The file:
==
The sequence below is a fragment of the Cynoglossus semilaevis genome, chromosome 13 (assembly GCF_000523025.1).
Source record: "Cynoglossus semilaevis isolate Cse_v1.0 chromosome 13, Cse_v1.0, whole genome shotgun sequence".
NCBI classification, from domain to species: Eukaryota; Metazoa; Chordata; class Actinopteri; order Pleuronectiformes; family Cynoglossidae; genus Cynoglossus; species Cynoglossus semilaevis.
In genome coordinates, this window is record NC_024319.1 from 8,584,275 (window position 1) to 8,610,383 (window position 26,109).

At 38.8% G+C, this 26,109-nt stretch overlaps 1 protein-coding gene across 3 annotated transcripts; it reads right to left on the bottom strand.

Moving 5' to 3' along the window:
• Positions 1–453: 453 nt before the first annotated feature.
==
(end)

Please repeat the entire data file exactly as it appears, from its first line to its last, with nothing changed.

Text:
The sequence below is a fragment of the Cynoglossus semilaevis genome, chromosome 13 (assembly GCF_000523025.1).
Source record: "Cynoglossus semilaevis isolate Cse_v1.0 chromosome 13, Cse_v1.0, whole genome shotgun sequence".
NCBI classification, from domain to species: Eukaryota; Metazoa; Chordata; class Actinopteri; order Pleuronectiformes; family Cynoglossidae; genus Cynoglossus; species Cynoglossus semilaevis.
In genome coordinates, this window is record NC_024319.1 from 8,584,275 (window position 1) to 8,610,383 (window position 26,109).

At 38.8% G+C, this 26,109-nt stretch overlaps 1 protein-coding gene across 3 annotated transcripts; it reads right to left on the bottom strand.

Moving 5' to 3' along the window:
• Positions 1–453: 453 nt before the first annotated feature.